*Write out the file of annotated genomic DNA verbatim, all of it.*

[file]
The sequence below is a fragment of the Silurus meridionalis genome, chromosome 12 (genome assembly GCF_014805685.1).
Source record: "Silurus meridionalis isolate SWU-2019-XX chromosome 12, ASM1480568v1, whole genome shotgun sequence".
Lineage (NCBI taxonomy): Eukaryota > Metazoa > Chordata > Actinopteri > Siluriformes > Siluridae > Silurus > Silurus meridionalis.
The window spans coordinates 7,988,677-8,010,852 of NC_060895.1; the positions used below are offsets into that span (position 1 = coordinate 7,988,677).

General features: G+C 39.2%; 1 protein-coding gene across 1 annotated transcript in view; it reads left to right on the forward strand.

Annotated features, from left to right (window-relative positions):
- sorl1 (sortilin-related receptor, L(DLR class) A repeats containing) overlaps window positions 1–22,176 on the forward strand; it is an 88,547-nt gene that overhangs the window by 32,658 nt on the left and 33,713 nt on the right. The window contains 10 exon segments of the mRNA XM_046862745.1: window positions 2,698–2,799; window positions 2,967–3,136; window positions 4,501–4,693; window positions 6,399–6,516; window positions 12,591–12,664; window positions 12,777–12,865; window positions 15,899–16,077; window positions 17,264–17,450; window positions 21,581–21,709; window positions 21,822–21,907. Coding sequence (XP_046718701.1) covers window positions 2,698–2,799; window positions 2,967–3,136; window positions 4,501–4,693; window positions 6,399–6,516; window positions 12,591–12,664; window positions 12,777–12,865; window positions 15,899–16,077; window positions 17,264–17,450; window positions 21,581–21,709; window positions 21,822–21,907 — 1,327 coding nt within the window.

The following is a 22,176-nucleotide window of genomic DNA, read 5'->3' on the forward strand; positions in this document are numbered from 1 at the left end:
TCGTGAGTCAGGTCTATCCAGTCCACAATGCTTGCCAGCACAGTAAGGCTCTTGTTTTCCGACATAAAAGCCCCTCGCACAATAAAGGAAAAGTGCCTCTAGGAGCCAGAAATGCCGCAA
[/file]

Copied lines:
The sequence below is a fragment of the Silurus meridionalis genome, chromosome 12 (genome assembly GCF_014805685.1).
Source record: "Silurus meridionalis isolate SWU-2019-XX chromosome 12, ASM1480568v1, whole genome shotgun sequence".
Lineage (NCBI taxonomy): Eukaryota > Metazoa > Chordata > Actinopteri > Siluriformes > Siluridae > Silurus > Silurus meridionalis.
The window spans coordinates 7,988,677-8,010,852 of NC_060895.1; the positions used below are offsets into that span (position 1 = coordinate 7,988,677).

General features: G+C 39.2%; 1 protein-coding gene across 1 annotated transcript in view; it reads left to right on the forward strand.

Annotated features, from left to right (window-relative positions):
- sorl1 (sortilin-related receptor, L(DLR class) A repeats containing) overlaps window positions 1–22,176 on the forward strand; it is an 88,547-nt gene that overhangs the window by 32,658 nt on the left and 33,713 nt on the right. The window contains 10 exon segments of the mRNA XM_046862745.1: window positions 2,698–2,799; window positions 2,967–3,136; window positions 4,501–4,693; window positions 6,399–6,516; window positions 12,591–12,664; window positions 12,777–12,865; window positions 15,899–16,077; window positions 17,264–17,450; window positions 21,581–21,709; window positions 21,822–21,907. Coding sequence (XP_046718701.1) covers window positions 2,698–2,799; window positions 2,967–3,136; window positions 4,501–4,693; window positions 6,399–6,516; window positions 12,591–12,664; window positions 12,777–12,865; window positions 15,899–16,077; window positions 17,264–17,450; window positions 21,581–21,709; window positions 21,822–21,907 — 1,327 coding nt within the window.

The following is a 22,176-nucleotide window of genomic DNA, read 5'->3' on the forward strand; positions in this document are numbered from 1 at the left end:
TCGTGAGTCAGGTCTATCCAGTCCACAATGCTTGCCAGCACAGTAAGGCTCTTGTTTTCCGACATAAAAGCCCCTCGCACAATAAAGGAAAAGTGCCTCTAGGAGCCAGAAATGCCGCAA